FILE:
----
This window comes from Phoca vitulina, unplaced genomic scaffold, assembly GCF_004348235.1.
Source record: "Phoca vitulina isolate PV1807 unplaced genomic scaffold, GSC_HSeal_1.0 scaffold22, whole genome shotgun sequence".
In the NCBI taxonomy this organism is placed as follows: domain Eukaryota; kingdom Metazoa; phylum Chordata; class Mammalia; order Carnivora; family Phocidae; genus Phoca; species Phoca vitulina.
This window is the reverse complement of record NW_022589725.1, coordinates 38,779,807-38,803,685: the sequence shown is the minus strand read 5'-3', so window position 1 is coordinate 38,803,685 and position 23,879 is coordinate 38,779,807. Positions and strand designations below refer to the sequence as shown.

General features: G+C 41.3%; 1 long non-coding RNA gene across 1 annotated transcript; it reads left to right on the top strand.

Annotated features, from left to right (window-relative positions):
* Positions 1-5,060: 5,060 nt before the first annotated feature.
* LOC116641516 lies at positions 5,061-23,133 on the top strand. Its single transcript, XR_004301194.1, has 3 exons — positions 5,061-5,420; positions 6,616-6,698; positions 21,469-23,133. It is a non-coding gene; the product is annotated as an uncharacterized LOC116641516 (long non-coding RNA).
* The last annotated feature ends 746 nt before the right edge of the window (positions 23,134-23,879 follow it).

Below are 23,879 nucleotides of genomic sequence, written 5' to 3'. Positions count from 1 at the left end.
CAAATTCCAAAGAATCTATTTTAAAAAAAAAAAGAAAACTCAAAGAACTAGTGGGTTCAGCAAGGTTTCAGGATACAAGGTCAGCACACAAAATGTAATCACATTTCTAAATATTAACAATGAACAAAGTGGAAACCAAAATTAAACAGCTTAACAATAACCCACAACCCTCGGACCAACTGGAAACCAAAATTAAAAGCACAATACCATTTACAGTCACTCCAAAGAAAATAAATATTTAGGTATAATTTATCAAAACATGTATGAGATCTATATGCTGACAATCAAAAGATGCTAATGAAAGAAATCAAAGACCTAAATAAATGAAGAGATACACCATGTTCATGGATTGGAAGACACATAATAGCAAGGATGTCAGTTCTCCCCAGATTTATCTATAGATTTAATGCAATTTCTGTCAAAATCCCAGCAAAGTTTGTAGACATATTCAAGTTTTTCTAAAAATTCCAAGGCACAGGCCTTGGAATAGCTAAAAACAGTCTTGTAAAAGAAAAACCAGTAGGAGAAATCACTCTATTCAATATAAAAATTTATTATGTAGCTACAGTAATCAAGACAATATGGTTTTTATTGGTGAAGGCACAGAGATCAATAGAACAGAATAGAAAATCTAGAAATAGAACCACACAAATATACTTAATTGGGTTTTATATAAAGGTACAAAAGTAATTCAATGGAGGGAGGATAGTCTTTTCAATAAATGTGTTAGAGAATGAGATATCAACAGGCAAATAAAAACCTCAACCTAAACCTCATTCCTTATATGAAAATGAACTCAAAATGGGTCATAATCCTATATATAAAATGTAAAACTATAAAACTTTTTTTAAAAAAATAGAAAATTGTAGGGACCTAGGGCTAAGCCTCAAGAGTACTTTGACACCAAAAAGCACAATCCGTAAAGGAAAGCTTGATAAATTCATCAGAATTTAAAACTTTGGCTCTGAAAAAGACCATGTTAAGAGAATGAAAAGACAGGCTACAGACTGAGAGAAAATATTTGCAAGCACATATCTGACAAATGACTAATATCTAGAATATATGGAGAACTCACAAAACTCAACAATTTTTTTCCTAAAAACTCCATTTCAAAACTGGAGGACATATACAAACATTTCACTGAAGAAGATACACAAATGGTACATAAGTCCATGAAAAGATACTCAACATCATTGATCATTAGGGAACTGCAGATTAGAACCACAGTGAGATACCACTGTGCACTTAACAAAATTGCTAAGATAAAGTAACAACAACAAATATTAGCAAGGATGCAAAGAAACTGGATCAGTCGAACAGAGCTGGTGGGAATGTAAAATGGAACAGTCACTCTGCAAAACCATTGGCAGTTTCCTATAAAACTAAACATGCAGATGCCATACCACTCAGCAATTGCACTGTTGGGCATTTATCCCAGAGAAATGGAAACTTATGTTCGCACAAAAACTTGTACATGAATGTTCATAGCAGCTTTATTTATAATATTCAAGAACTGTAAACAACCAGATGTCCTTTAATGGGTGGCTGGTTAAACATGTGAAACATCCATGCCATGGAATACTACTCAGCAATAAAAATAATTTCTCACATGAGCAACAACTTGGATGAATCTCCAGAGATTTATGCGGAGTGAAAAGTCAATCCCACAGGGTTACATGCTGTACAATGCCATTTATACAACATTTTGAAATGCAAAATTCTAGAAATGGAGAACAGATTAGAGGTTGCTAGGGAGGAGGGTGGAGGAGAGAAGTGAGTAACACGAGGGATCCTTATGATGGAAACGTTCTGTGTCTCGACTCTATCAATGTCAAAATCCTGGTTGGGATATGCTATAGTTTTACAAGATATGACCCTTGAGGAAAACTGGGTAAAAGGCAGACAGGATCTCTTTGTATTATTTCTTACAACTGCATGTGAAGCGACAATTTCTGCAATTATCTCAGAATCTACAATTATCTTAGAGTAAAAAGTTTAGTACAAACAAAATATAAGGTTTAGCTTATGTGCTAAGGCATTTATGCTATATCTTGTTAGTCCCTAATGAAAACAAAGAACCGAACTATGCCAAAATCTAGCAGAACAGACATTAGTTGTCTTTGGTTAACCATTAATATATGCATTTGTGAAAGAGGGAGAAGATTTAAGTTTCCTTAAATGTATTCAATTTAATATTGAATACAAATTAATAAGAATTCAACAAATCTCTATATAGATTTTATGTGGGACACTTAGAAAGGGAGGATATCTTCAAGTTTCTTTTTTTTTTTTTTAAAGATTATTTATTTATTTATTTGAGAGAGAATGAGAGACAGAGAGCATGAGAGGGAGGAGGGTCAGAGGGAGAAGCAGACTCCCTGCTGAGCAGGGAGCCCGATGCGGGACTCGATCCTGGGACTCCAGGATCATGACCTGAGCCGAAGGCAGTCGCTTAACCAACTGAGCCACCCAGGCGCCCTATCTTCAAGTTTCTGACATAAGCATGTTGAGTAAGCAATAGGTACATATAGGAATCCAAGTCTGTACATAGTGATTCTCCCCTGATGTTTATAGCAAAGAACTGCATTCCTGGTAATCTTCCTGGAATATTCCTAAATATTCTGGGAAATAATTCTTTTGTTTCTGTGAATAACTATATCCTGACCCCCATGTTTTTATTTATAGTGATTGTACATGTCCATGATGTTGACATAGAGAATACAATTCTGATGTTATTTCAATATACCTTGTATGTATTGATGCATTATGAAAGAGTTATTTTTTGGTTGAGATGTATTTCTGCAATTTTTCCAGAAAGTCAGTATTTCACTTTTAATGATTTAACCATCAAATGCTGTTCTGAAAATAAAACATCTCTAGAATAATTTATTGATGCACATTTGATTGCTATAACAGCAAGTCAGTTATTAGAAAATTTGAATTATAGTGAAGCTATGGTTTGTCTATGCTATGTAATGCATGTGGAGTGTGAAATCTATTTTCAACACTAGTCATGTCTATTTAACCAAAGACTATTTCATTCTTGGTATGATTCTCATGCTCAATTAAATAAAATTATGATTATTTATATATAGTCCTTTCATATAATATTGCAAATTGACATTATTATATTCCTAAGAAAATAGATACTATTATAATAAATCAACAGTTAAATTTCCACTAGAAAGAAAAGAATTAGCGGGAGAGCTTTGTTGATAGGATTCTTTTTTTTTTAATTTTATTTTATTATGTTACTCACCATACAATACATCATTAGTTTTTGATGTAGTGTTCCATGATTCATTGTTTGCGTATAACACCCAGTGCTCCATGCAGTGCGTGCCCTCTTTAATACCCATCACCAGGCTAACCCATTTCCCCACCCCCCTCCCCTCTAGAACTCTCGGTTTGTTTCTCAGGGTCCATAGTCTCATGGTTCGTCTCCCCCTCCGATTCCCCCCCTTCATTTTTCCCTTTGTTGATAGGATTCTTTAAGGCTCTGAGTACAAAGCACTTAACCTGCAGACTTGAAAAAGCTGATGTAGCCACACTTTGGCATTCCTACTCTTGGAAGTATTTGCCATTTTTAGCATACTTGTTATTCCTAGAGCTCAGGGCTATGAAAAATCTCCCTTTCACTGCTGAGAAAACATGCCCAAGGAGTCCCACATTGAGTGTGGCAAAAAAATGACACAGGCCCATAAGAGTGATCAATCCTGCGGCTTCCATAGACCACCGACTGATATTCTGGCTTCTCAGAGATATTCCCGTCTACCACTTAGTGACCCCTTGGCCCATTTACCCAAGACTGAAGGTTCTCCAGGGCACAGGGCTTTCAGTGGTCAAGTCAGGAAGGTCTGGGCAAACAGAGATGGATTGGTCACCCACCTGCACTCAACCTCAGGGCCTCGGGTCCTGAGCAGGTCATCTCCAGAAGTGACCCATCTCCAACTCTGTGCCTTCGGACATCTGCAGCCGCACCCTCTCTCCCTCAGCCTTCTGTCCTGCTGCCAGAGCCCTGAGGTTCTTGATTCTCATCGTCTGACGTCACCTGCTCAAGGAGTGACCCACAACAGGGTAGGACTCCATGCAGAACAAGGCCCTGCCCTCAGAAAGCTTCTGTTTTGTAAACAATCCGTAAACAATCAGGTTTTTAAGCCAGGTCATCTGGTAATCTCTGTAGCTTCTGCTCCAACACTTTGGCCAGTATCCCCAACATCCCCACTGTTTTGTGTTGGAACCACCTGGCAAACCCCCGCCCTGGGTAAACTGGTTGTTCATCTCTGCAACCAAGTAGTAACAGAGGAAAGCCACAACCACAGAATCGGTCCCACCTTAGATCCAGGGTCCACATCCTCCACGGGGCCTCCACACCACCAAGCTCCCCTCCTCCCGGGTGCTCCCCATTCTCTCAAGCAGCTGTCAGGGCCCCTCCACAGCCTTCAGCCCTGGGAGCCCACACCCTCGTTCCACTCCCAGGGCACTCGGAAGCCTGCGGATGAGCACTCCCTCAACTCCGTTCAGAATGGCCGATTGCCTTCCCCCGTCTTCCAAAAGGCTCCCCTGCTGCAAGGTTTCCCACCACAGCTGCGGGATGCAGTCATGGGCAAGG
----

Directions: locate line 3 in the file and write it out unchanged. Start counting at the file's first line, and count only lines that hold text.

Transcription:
In the NCBI taxonomy this organism is placed as follows: domain Eukaryota; kingdom Metazoa; phylum Chordata; class Mammalia; order Carnivora; family Phocidae; genus Phoca; species Phoca vitulina.